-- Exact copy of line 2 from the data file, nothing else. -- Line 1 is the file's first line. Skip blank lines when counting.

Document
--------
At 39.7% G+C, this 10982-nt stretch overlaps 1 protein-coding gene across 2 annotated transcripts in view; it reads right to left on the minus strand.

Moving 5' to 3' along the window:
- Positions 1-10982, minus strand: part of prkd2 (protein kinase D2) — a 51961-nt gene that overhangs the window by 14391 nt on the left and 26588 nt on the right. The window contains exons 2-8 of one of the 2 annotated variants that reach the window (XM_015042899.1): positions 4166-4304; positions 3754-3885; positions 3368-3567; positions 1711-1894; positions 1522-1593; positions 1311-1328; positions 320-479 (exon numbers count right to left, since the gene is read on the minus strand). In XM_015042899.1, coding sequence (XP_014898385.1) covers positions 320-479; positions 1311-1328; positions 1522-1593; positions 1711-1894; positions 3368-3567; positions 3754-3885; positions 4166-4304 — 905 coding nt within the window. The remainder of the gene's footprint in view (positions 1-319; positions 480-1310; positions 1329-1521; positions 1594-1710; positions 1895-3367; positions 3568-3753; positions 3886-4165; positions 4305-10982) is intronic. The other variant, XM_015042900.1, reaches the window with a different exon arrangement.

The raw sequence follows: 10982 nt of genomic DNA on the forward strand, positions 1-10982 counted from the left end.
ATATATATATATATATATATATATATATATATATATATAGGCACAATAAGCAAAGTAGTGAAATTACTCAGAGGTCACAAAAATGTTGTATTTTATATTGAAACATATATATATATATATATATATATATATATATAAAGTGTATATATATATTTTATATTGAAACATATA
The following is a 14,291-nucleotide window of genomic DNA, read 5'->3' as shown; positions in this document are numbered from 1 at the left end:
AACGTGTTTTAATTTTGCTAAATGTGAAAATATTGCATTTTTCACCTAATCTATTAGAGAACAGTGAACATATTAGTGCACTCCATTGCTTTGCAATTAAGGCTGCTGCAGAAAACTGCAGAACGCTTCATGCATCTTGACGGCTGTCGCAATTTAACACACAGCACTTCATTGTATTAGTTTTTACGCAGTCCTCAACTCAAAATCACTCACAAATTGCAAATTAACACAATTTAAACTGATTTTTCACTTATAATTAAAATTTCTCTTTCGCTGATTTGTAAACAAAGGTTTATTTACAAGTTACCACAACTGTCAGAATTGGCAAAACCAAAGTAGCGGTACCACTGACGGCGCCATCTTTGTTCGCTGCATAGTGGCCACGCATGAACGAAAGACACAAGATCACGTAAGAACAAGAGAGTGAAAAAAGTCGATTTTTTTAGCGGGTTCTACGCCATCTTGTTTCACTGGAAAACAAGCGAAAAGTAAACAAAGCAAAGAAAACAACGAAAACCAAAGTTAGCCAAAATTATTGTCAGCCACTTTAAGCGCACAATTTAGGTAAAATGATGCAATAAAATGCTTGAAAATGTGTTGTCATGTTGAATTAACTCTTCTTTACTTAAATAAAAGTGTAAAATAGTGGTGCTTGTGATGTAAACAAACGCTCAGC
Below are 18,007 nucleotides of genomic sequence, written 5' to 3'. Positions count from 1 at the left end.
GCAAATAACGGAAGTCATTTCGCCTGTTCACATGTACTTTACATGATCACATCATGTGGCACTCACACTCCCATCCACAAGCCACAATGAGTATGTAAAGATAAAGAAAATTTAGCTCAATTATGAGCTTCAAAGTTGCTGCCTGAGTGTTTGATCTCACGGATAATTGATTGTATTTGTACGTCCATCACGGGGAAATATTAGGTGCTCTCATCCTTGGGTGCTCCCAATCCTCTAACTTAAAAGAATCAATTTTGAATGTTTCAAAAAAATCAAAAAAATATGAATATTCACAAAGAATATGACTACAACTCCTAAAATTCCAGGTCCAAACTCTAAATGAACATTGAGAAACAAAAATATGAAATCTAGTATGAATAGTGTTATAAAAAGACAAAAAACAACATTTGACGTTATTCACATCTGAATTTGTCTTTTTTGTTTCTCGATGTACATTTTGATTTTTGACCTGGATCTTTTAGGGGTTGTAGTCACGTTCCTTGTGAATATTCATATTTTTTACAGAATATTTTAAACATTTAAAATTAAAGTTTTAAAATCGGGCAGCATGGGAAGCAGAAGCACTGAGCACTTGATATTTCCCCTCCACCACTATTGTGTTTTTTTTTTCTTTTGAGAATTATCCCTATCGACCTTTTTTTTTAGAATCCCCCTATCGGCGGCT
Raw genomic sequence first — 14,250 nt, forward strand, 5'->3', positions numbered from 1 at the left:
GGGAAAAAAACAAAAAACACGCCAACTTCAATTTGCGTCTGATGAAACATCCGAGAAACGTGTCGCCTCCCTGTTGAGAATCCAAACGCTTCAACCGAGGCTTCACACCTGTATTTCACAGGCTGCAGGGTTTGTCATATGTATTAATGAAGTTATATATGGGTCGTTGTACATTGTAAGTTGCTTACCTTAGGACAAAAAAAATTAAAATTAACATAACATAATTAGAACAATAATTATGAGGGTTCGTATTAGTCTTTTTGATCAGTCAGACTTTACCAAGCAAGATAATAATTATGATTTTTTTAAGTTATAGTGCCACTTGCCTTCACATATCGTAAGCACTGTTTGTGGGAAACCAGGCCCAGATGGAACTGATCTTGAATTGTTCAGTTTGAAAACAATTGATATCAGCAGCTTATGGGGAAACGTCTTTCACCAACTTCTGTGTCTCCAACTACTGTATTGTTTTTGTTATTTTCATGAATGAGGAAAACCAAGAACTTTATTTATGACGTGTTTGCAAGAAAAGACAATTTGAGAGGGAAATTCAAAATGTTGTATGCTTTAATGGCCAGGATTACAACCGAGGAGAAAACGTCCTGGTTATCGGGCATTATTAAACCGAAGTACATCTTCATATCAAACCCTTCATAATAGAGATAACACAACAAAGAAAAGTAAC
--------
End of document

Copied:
Moving 5' to 3' along the window: